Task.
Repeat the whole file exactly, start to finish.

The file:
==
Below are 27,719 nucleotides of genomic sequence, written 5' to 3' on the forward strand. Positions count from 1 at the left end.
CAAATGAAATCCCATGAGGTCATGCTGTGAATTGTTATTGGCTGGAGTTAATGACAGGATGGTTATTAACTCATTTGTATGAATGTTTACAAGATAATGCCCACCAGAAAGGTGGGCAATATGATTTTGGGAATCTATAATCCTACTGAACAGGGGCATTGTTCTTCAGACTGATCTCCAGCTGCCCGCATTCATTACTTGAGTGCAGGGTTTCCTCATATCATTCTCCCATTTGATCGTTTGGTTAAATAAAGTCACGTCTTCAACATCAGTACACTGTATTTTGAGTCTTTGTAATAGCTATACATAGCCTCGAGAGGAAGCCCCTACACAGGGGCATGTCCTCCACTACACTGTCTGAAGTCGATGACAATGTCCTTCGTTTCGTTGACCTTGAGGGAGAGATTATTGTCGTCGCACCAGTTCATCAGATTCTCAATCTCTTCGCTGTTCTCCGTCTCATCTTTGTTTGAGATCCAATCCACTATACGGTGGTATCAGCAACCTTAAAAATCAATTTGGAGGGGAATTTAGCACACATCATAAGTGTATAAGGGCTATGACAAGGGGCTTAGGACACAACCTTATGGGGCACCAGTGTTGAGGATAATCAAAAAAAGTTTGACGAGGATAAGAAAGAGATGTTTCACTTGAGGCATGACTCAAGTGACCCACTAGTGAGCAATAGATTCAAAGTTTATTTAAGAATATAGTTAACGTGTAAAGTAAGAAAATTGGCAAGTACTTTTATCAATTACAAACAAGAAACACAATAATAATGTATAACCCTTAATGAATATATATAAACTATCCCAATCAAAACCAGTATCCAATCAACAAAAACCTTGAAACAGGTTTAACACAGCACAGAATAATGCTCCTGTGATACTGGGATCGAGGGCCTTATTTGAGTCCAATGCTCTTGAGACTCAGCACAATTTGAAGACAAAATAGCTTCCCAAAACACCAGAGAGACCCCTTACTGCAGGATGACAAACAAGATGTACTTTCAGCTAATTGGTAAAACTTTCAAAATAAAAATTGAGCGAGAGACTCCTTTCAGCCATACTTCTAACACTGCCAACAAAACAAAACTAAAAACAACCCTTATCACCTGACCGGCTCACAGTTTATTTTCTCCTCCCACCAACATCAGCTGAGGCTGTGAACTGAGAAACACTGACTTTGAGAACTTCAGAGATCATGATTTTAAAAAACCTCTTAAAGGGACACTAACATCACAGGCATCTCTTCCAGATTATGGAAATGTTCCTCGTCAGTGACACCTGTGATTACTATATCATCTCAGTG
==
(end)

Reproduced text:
Below are 27,719 nucleotides of genomic sequence, written 5' to 3' on the forward strand. Positions count from 1 at the left end.
CAAATGAAATCCCATGAGGTCATGCTGTGAATTGTTATTGGCTGGAGTTAATGACAGGATGGTTATTAACTCATTTGTATGAATGTTTACAAGATAATGCCCACCAGAAAGGTGGGCAATATGATTTTGGGAATCTATAATCCTACTGAACAGGGGCATTGTTCTTCAGACTGATCTCCAGCTGCCCGCATTCATTACTTGAGTGCAGGGTTTCCTCATATCATTCTCCCATTTGATCGTTTGGTTAAATAAAGTCACGTCTTCAACATCAGTACACTGTATTTTGAGTCTTTGTAATAGCTATACATAGCCTCGAGAGGAAGCCCCTACACAGGGGCATGTCCTCCACTACACTGTCTGAAGTCGATGACAATGTCCTTCGTTTCGTTGACCTTGAGGGAGAGATTATTGTCGTCGCACCAGTTCATCAGATTCTCAATCTCTTCGCTGTTCTCCGTCTCATCTTTGTTTGAGATCCAATCCACTATACGGTGGTATCAGCAACCTTAAAAATCAATTTGGAGGGGAATTTAGCACACATCATAAGTGTATAAGGGCTATGACAAGGGGCTTAGGACACAACCTTATGGGGCACCAGTGTTGAGGATAATCAAAAAAAGTTTGACGAGGATAAGAAAGAGATGTTTCACTTGAGGCATGACTCAAGTGACCCACTAGTGAGCAATAGATTCAAAGTTTATTTAAGAATATAGTTAACGTGTAAAGTAAGAAAATTGGCAAGTACTTTTATCAATTACAAACAAGAAACACAATAATAATGTATAACCCTTAATGAATATATATAAACTATCCCAATCAAAACCAGTATCCAATCAACAAAAACCTTGAAACAGGTTTAACACAGCACAGAATAATGCTCCTGTGATACTGGGATCGAGGGCCTTATTTGAGTCCAATGCTCTTGAGACTCAGCACAATTTGAAGACAAAATAGCTTCCCAAAACACCAGAGAGACCCCTTACTGCAGGATGACAAACAAGATGTACTTTCAGCTAATTGGTAAAACTTTCAAAATAAAAATTGAGCGAGAGACTCCTTTCAGCCATACTTCTAACACTGCCAACAAAACAAAACTAAAAACAACCCTTATCACCTGACCGGCTCACAGTTTATTTTCTCCTCCCACCAACATCAGCTGAGGCTGTGAACTGAGAAACACTGACTTTGAGAACTTCAGAGATCATGATTTTAAAAAACCTCTTAAAGGGACACTAACATCACAGGCATCTCTTCCAGATTATGGAAATGTTCCTCGTCAGTGACACCTGTGATTACTATATCATCTCAGTG